Jump to content

MWJB

Members
  • Content Count

    10,221
  • Joined

  • Last visited

  • Days Won

    6

MWJB last won the day on June 1

MWJB had the most liked content!

Community Reputation

4,792 Excellent

About MWJB

  • Rank
    Coffee Legend

Recent Profile Visitors

The recent visitors block is disabled and is not being shown to other users.

  1. Never. Not saying you shouldn't if you like it, but if I make a cup of coffee that tastes like it needs to be sweetened, I double check how I made it, if that is normal & the last 8 or 9 coffees made the same way tasted good, then I suspect the coffee itself. If a coffee seems balanced to me that's fine (doesn't need to be very sweet, just not particularly bitter, maybe similar sweetness to ripe fruit?), great if it is sweeter than normal, but the natural perceived sweetness in coffee is typically pretty delicate (sometimes not), sugar acts like a "sledgehammer of sweetness" to me &am
  2. But none of these articles can give you consistent units in how much to drink, note the article you copied swings between "cups" (whatever they are) to mg of caffeine. Coffee rarely lists caffeine content. E.g. pregnant women should limit themselves to 200mg of caffeine, Arabica is typically 1.1% to 1.3% caffeine at typical extraction, so ball-park that at 16.7g of roasted & ground coffee per day. Likewise, 400mg of caffeine is often quoted as a recommended daily intake for the average person, or 33g of roasted & ground coffee per day...some people use that in a single brew).
  3. 2nd brew, all else the same, except 5x42g pours for 210g total. Still a little drying (I'd score it 7/9), even though the extraction was a little less (different coffee). Next brew, I'll keep the valve open throughout & see if it cleans up any.
  4. I don't know about Epsom salts & sulfate. I mix my tap water with pure water to give ~50mg/L alkalinity (checked with a KH drop kit). This takes about 30s longer than normal, when filling a kettle/water tank & regular kitchen scales suffice.
  5. OK, dose 13.4g ground at 32 on Wilfa flat (coarse ~8% at 400Kruve). Valve closed on Brewista, water poured with a Hario Buono, via a steel can strainer suspended on a pair of chopsticks. 0:00 44g poured in a fast spiral (~13s). Little shake. 0:30 open valve. 0:40 up to 88g poured as above. 1:20 up to 132g poured. 2:00 up to 176g poured. 2:40 up to 220g poured (well 219g in this case, a couple of g evaporating by the time the photo was taken). Dry bed 3:37. 179g in the cup, a little over-extracted, not dominating dryness, just enough to suggest extra
  6. Just wondering why you would do this? Step back for a minute, you have found a coffee that you love & you're saying, "I want to buy something else [which will inevitably, tangibly be different] and love it as much [with no logical basis establishing how that might happen] as what I currently have". Maybe keep a bag of Super Crema on hand whilst you're auditioning a replacement.
  7. Are we talking espresso or brewed? For brewed, different origins & processes don't usually need different grind settings to get a representative result (of course if you identify a malfunction, beyond not liking that particular bean, you can tweak grind, but large swings in setting are not necessary). I wouldn't get too hung up on light vs dark & second guessing grind, I haven't seen any noticeable effect on solubility for roasts around 1st crack to 2nd crack...in other words, a bean can be roasted too far for brewed long before any technical/extraction based remedies are nee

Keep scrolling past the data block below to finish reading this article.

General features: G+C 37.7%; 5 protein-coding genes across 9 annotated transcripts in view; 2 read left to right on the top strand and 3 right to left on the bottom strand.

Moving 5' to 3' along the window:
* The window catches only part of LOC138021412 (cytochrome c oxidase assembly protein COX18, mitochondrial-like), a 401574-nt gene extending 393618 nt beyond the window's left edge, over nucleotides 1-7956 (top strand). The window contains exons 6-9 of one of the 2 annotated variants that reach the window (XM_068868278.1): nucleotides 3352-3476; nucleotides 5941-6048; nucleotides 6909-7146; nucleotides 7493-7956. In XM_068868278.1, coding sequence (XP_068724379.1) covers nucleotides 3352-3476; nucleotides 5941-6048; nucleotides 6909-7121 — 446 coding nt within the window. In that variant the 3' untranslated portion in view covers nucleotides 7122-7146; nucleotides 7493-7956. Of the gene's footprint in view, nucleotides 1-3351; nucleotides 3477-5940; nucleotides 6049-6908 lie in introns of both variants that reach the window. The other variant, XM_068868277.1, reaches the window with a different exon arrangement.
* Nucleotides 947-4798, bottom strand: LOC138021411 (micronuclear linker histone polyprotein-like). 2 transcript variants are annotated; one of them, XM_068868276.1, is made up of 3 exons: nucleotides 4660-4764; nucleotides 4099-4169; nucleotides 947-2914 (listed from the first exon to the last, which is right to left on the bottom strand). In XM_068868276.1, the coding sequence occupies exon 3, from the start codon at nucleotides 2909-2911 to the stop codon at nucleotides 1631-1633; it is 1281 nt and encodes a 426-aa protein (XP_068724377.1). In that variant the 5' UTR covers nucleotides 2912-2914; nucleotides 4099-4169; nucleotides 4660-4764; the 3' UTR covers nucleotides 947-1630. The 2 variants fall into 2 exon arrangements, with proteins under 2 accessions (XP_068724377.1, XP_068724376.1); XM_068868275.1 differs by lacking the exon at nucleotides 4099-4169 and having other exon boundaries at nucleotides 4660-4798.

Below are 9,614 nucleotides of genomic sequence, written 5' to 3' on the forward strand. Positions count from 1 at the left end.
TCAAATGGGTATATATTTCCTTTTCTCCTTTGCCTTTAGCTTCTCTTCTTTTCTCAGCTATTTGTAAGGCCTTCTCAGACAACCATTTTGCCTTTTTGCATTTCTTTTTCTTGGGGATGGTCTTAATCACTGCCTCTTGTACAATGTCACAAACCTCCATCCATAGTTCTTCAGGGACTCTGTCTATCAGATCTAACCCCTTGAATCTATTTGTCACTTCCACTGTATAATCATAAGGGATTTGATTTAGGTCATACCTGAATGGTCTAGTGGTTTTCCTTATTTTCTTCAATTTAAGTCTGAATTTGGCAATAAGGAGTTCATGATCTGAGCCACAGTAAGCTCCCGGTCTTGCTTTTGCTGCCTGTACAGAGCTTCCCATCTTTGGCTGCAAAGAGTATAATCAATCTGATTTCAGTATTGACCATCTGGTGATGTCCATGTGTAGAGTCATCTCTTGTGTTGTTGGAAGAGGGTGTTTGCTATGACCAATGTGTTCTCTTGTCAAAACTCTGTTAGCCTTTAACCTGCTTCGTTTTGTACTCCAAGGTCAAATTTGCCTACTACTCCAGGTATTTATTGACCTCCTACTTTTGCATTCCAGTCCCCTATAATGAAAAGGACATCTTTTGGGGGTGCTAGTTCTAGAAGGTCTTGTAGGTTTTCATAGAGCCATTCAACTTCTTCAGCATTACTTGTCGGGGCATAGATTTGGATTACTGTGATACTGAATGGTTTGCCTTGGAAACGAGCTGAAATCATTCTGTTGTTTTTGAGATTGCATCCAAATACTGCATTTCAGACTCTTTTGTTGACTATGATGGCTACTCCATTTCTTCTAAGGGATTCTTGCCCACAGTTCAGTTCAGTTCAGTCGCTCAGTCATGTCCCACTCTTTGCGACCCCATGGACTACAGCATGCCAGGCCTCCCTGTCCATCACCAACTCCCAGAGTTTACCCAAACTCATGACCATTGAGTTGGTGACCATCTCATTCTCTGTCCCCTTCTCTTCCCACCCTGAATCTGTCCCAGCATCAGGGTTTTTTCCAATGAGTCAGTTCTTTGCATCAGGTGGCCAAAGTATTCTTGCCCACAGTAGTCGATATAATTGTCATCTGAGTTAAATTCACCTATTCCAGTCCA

8. Can you grind more than once to hit your dose weight, or manually start/stop grinding, whilst grinding into a cup/pot on scales?
  9. I switch between bagged & boxed Japanese V60 papers. there is no appreciable difference between them. Never tried the Dutch ones & have no inclination to do so as I can pick up Japanese ones with my groceries (Ocado). If you really want to save on filter papers, a Melitta or Bartleet cone will do this quicker than alternative papers for V60. £1.30 for a box of 40 from Rombouts.
  10. MWJB

    British spiders

    Another male, noble false widow. They don't bother me greatly, but if they're easy to catch (using a glass & piece of paper, or I use the lid end of a flexible, cut off plastic bottle - with bottle lid secured so that I don't funnel the spider up my sleeve) I put them out the window.
  11. MWJB

    British spiders

    My biggest spider surprise(both me & it) was a mouse spider, like @dfk41, that was having a nap in my harmonica... 😮😀 We both survived the incident & went our separate ways.
  12. MWJB

    British spiders

    I know a little about a very few specific things, otherwise I know next to nothing about everything else :-) In other words, you've just been very lucky with your questions...or, I was lucky you happened to ask the right ones! :-)
  13. MWJB

    British spiders

    This looks like a male Steatoda nobilis (AKA noble false widow). Keep the wound/area clean (as with any insect bite/scratch) and you won't have any long term consequences. Soreness and a mild flu like symptoms lasting a couple of days are reported. There are no dangerous spiders indigenous/naturalised in the UK, so don't worry unnecessarily. I am looking at 2 of these in my living room right now. At the other end of the flat I have multiple Steatoda grossa (close relation). They are very well established in Southern UK. It's also reported that the males don't bite, but I've not taken one
  14. I don't care how much longer it will extend my life, I'm not drinking Nescafe :-)
  15. Brilliant, no doubt some of the brightest minds worked on this, yet they still talk in "cups" as units? Maybe it's actually the water/milk that's doing the good work? :-)
×
×
  • Create New...